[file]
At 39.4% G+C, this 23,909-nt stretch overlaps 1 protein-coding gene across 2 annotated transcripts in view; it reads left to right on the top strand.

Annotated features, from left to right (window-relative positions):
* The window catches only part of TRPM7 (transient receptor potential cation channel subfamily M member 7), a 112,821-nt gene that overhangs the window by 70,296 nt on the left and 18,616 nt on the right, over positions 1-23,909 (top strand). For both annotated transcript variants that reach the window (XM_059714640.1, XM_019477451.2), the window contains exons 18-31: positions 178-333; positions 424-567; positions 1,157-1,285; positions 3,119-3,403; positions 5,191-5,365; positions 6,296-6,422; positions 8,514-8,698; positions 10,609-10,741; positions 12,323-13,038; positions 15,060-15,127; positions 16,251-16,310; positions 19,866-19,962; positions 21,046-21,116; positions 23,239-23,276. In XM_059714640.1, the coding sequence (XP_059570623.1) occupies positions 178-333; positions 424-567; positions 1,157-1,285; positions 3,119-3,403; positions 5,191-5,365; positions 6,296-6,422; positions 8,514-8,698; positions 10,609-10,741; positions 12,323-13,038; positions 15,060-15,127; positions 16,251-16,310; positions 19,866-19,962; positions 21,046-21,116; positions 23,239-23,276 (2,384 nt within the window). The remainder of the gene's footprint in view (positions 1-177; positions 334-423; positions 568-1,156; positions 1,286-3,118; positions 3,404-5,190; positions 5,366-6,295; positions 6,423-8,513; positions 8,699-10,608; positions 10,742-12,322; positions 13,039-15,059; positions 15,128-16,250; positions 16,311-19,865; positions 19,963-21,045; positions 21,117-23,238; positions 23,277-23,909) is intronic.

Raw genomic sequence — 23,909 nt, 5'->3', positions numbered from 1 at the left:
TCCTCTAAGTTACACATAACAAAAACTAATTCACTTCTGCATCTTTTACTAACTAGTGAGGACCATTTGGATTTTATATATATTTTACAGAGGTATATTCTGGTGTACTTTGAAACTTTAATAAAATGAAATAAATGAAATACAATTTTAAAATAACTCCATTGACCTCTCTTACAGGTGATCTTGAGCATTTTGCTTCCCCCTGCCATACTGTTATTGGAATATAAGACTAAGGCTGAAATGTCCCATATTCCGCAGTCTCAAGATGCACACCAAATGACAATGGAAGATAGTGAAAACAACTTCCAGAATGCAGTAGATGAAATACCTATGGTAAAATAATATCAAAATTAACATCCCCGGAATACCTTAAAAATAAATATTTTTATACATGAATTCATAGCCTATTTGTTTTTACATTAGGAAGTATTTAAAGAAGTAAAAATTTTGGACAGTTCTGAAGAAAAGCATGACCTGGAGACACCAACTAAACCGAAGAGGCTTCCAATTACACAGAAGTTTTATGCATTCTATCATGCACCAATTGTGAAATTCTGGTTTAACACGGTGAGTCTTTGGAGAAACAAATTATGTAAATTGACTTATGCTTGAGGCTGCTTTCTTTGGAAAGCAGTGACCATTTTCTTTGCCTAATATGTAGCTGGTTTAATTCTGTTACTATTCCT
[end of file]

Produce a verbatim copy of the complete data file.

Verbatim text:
At 39.4% G+C, this 23,909-nt stretch overlaps 1 protein-coding gene across 2 annotated transcripts in view; it reads left to right on the top strand.

Annotated features, from left to right (window-relative positions):
* The window catches only part of TRPM7 (transient receptor potential cation channel subfamily M member 7), a 112,821-nt gene that overhangs the window by 70,296 nt on the left and 18,616 nt on the right, over positions 1-23,909 (top strand). For both annotated transcript variants that reach the window (XM_059714640.1, XM_019477451.2), the window contains exons 18-31: positions 178-333; positions 424-567; positions 1,157-1,285; positions 3,119-3,403; positions 5,191-5,365; positions 6,296-6,422; positions 8,514-8,698; positions 10,609-10,741; positions 12,323-13,038; positions 15,060-15,127; positions 16,251-16,310; positions 19,866-19,962; positions 21,046-21,116; positions 23,239-23,276. In XM_059714640.1, the coding sequence (XP_059570623.1) occupies positions 178-333; positions 424-567; positions 1,157-1,285; positions 3,119-3,403; positions 5,191-5,365; positions 6,296-6,422; positions 8,514-8,698; positions 10,609-10,741; positions 12,323-13,038; positions 15,060-15,127; positions 16,251-16,310; positions 19,866-19,962; positions 21,046-21,116; positions 23,239-23,276 (2,384 nt within the window). The remainder of the gene's footprint in view (positions 1-177; positions 334-423; positions 568-1,156; positions 1,286-3,118; positions 3,404-5,190; positions 5,366-6,295; positions 6,423-8,513; positions 8,699-10,608; positions 10,742-12,322; positions 13,039-15,059; positions 15,128-16,250; positions 16,311-19,865; positions 19,963-21,045; positions 21,117-23,238; positions 23,277-23,909) is intronic.

Raw genomic sequence — 23,909 nt, 5'->3', positions numbered from 1 at the left:
TCCTCTAAGTTACACATAACAAAAACTAATTCACTTCTGCATCTTTTACTAACTAGTGAGGACCATTTGGATTTTATATATATTTTACAGAGGTATATTCTGGTGTACTTTGAAACTTTAATAAAATGAAATAAATGAAATACAATTTTAAAATAACTCCATTGACCTCTCTTACAGGTGATCTTGAGCATTTTGCTTCCCCCTGCCATACTGTTATTGGAATATAAGACTAAGGCTGAAATGTCCCATATTCCGCAGTCTCAAGATGCACACCAAATGACAATGGAAGATAGTGAAAACAACTTCCAGAATGCAGTAGATGAAATACCTATGGTAAAATAATATCAAAATTAACATCCCCGGAATACCTTAAAAATAAATATTTTTATACATGAATTCATAGCCTATTTGTTTTTACATTAGGAAGTATTTAAAGAAGTAAAAATTTTGGACAGTTCTGAAGAAAAGCATGACCTGGAGACACCAACTAAACCGAAGAGGCTTCCAATTACACAGAAGTTTTATGCATTCTATCATGCACCAATTGTGAAATTCTGGTTTAACACGGTGAGTCTTTGGAGAAACAAATTATGTAAATTGACTTATGCTTGAGGCTGCTTTCTTTGGAAAGCAGTGACCATTTTCTTTGCCTAATATGTAGCTGGTTTAATTCTGTTACTATTCCT